There are considerable long term social and economic benefits to consider when you think about new social housing vs. private lets. The Green Party of England and Wales have argued that there are £300 million of pounds of potential savings here in reduced Housing Benefit between 2015 and 2020, and on top of that every new social housing property built is a potential source of long term income for councils and housing associations.

We might also want to think of the knock-on implications of reduced homelessness on our society.  The Republican controlled state of Utah, for example, has been working to eliminate homelessness by offering homes and social care to those without it. The rationale behind this project is blunt and pragmatic:

In 2005, Utah calculated the annual cost of E.R. visits and jail stays for an average homeless person was $16,670, while the cost of providing an apartment and social worker would be $11,000. Each participant works with a caseworker to become self-sufficient, but if they fail, they still get to keep their apartment.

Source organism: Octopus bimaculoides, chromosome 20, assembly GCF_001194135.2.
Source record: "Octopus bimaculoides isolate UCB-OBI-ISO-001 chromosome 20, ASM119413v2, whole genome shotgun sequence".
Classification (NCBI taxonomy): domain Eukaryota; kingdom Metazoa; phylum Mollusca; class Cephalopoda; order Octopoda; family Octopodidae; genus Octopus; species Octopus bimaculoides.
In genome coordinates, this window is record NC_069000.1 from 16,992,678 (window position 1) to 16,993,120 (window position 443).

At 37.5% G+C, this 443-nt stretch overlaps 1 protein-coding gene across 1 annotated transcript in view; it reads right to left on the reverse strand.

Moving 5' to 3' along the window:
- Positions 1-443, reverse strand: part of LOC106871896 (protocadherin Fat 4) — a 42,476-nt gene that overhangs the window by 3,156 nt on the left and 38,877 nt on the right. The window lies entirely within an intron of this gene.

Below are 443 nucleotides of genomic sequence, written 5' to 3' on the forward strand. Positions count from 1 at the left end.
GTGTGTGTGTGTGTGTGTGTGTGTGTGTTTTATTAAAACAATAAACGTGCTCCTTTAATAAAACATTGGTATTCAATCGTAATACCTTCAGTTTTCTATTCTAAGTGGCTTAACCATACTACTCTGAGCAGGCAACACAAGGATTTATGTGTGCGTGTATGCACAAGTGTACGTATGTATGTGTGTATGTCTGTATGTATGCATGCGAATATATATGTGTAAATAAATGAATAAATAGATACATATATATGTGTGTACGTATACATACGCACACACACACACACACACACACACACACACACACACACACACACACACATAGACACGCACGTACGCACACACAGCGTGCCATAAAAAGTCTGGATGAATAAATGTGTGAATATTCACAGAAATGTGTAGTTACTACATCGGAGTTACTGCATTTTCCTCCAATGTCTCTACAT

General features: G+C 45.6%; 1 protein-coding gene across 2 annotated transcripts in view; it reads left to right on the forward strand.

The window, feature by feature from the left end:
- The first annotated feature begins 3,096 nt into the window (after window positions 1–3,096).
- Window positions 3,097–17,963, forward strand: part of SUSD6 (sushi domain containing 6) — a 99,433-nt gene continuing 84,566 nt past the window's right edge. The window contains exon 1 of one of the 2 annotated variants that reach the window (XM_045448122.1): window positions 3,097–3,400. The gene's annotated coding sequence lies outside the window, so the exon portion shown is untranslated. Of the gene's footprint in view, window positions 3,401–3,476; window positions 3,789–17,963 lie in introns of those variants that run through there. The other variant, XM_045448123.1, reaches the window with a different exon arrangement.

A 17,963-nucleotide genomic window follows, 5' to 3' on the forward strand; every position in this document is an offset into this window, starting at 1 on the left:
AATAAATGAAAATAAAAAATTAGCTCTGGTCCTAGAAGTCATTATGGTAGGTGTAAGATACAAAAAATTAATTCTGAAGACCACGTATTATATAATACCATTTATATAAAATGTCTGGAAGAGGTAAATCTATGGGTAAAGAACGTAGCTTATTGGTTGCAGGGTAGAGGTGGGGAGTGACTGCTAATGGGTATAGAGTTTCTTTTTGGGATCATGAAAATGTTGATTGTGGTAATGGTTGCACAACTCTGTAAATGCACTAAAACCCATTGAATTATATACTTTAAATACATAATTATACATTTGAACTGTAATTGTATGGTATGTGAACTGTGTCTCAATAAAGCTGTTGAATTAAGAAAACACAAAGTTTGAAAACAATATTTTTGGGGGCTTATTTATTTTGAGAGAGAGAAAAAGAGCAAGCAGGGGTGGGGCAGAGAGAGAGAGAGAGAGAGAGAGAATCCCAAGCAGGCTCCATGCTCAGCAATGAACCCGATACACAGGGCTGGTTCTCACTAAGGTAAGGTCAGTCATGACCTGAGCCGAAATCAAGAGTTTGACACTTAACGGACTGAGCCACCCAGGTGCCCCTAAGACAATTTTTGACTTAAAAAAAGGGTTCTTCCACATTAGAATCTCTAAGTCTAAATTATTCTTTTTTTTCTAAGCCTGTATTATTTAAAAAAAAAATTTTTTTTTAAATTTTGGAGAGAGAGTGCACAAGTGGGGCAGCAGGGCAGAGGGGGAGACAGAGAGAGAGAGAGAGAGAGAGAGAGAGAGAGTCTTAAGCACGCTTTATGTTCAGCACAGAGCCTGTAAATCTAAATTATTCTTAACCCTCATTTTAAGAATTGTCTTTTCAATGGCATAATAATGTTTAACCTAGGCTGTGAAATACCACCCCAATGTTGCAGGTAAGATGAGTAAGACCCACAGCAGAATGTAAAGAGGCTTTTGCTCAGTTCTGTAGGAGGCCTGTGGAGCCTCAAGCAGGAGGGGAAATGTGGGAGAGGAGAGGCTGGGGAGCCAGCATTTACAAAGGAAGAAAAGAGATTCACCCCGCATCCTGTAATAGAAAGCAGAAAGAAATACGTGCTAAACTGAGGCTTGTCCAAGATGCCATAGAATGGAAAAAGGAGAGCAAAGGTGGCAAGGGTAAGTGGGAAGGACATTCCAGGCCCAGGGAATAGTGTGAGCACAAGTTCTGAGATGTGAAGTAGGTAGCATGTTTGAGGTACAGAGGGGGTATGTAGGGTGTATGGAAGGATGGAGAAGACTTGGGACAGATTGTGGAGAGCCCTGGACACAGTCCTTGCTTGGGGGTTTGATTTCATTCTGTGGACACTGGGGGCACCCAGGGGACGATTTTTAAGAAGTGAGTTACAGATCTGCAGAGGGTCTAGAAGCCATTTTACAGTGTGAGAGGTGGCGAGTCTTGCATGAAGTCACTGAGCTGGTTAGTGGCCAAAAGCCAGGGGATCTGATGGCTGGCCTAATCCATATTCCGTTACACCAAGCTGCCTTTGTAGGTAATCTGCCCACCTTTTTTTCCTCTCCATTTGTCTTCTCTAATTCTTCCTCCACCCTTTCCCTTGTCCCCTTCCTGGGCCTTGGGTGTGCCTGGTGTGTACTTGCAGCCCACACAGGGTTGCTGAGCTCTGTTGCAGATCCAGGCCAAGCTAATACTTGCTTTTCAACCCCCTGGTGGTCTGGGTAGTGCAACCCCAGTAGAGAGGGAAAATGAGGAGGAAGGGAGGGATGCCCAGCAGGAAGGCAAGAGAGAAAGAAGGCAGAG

For all that the results are socially noble, the motivations behind Utah’s Housing Works scheme are the sort of financial benefits that are normally considered to be absent from Green politics.  The potential to get fired up on this is huge, and that’s a good thing – if there’s one thing we need right now, it’s the confidence to argue against the idea that There Is No Alternative.